I have a good friend Chris, he now lives in Norway. Without a doubt he put the idea of serious adventure (the kind you have to suffer to achieve) back in my life, in one foul swoop.

Despite what looked like a pending storm and the setting sun, we (he) decided that it was a great time drive out and start a 4 hour hike, to a camping spot he’d heard about.

The hike was more like a climb, basically vertical, up a dusty, rocky and very slippery fire trail. The camping spot, was no where near the trail, in fact it wasn’t a camping spot, but a section about 3 meters wide on a pinnacle with an 80m drop on one side, 40m on the over and a walk over a razorback spine to get to it. None of which I knew at the time because it was pitch black.

After several hours of walking, legs now trembling, in a state of extreme exhaustion we slept on the ground and the howling wind whipped my lips dry. When we woke we were high above the valley,we sprawling views to the north and an incredible sunrise to the east. The steaming coffee we had for breakfast tasted particularly sweet.

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There wasn’t anything special about the afternoon, or the idea or anything. The thing was, I didn’t really feel like I had a choice…we just went.

The truth of the matter is, the people who are doing the things that you want to do aren’t more motivated or inspired than you. They just got off their ass and started somewhere.

Now this idea is not ground breaking, it’s been summarised so neatly in the exact quotes I’m talking about (see my front page for a wonderful example). But you scroll by it, like you scroll by everything else and think: “that’s totally something I could do, I just haven’t got around to it yet”. Next thing you know, you’re fat, old, balding with three kids and living in the western suburbs…never having chased that illusive thing.

Ok that might be a little far, but what I’m getting at is why the hell does it seem that so many people aren’t doing what they want to do.

The general consensus seems to be that action is hard to muster. You know the type if things you say to yourself “I need coffee before I can wake up”, “I don’t have the time to…”, “Maybe I’ll have a bite to eat first”, “I can’t do that or my knee might play up”. Generally it’s either bad habit or bullshit.

Turning to motivation gives goals or dreams a sense of being other worldly and truly, dreams can be. But to make them achievable, they have to be black and white, set out in a clear path in front of you.

For me, lately, I’ve had “motivation” in spades. I’ve moved forward in the planning of my expedition more in the last two weeks than I have in 6 months. I’ve broken mental and physical boundaries which seemed for so long to allude me. But it’s not some magical thing! I literally started the simplest way possible. I sat down, wrote a list of the things I knew I had to do to move forward and numbered them from 1 to 10. Number 1 was the thing I wanted to do least (running EVERY morning), from there things got easier, not EASY, but easier.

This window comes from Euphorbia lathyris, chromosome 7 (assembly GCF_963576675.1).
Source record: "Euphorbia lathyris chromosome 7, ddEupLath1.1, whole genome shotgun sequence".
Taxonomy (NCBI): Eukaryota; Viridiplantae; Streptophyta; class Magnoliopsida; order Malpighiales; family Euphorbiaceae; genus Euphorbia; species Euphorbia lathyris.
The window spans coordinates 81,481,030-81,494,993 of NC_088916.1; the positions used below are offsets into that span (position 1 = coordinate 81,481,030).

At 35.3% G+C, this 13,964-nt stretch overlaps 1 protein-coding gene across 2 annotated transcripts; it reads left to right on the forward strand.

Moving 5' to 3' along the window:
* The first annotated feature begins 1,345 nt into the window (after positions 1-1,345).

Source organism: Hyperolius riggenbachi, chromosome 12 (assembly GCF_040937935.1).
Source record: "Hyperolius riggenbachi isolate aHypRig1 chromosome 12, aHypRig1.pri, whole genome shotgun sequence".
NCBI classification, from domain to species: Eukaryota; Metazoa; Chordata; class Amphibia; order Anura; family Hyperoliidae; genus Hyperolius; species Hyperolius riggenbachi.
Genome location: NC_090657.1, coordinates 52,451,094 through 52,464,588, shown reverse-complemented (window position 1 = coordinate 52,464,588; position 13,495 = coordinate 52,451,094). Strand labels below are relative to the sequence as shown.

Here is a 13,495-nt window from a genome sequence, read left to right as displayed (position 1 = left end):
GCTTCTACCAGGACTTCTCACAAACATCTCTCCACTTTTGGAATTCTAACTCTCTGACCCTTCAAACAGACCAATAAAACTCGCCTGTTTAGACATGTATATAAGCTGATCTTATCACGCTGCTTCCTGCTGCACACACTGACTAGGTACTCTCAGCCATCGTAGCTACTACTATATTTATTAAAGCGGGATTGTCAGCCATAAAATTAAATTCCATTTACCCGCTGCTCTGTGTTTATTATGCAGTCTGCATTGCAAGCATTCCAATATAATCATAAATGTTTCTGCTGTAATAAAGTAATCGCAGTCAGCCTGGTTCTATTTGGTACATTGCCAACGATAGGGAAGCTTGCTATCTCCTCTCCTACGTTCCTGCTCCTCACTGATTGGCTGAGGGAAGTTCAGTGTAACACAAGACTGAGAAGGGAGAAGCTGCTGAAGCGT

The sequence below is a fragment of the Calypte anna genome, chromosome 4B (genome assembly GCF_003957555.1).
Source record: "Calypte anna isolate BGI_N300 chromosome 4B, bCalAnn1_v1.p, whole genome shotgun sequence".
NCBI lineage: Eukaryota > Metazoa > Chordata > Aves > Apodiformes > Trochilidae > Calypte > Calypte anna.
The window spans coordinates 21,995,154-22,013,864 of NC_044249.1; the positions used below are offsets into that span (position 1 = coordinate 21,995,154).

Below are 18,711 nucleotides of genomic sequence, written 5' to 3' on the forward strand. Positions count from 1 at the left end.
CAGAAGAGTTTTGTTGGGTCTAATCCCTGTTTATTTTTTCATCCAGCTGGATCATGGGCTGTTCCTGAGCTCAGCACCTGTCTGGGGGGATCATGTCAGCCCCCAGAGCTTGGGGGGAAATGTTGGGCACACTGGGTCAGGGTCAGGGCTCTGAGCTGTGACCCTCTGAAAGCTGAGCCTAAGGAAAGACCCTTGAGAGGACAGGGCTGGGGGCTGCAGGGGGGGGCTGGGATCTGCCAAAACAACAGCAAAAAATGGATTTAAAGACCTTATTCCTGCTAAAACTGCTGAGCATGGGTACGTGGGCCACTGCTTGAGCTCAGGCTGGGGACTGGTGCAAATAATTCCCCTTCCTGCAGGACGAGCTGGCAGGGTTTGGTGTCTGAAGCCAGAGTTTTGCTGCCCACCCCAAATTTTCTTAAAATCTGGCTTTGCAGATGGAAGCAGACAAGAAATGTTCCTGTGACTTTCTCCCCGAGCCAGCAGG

At times it felt somewhat uncomfortable and artificial (“I’m not this kind of guy”, “I don’t know what I’m doing”) but I don’t give myself a choice I am literally forcing myself.

Also, a few simple things that seem to make a massive difference…

  1. Turn your phone off as often and for as long as possible. A better procrastination tool has never been invented, get fucking rid of it.
  2. Sleep. 7 to 8 hours a night and no screens at least half an hour before bed time. I got an alarm clock and charge my phone in the kitchen over night.
  3. Change the type of language you use and it will change everything. Move from rolling out of bed to saying “I am unmotivated”, to saying “I feel unproductive”. See how a little change in language changes everything, you are not that thing, you justfeel it.
  4. Consistency and measure. I hate running, absolutely hate it, but I can’t go and climb mountains with the cardio of a I need to run. Now I run every (weekday) morning, starting Monday, each day has to be further than the previous. I also get super nervous and self concious about writing (that’s my “writers block”) so I write every week day and gradually more each day. The start of the next week, I reset. I also measure myself against my best mate, he’s always been more fit than me, so I get him to text me the exercise he does and try to beat it (that’s just cause I’m kind of competitive).
  5. Find something you REALLY want (maybe even something you NEED), something you want more than sleep.

So keep it simple, stop watching fucking YouTube videos about motivation and start where you are, use what you have, do what you can.

Read More From Shane Here

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